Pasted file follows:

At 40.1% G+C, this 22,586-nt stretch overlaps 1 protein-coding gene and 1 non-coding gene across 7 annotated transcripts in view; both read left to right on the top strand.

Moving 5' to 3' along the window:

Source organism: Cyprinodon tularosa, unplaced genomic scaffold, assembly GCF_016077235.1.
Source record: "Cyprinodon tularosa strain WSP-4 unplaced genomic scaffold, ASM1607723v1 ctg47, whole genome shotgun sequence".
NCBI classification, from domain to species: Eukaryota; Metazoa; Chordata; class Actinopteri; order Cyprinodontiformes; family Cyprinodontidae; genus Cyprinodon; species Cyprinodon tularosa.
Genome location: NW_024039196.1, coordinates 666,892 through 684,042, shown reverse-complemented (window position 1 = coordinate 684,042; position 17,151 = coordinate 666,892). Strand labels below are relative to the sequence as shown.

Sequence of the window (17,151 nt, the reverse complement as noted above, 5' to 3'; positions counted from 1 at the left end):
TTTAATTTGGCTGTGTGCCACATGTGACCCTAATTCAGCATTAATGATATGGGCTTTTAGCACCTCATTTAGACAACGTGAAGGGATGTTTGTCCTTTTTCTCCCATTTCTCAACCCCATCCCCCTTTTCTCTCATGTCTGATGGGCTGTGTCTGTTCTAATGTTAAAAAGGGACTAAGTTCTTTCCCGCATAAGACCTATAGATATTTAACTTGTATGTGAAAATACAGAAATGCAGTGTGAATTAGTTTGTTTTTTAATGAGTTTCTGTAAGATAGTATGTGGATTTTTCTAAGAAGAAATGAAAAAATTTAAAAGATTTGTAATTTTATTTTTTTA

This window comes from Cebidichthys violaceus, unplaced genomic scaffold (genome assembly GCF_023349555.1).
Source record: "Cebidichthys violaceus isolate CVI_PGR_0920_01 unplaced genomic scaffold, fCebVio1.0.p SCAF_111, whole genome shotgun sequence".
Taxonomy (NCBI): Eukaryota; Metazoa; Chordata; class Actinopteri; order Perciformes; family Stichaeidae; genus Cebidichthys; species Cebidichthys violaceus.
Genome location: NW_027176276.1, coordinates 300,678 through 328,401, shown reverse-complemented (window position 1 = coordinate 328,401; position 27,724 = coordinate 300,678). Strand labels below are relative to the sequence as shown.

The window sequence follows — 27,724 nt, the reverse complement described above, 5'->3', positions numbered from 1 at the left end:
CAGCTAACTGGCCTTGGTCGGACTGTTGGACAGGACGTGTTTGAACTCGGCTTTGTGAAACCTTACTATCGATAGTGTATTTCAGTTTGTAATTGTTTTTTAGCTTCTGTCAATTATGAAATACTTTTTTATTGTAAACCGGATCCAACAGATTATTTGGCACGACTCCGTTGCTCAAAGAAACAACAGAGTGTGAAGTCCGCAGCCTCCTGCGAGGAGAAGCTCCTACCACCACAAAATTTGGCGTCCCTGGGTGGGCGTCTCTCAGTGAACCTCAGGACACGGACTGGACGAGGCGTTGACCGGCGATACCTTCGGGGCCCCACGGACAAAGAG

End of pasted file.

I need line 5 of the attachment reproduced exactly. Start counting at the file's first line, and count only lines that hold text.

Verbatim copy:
NCBI classification, from domain to species: Eukaryota; Metazoa; Chordata; class Actinopteri; order Cyprinodontiformes; family Cyprinodontidae; genus Cyprinodon; species Cyprinodon tularosa.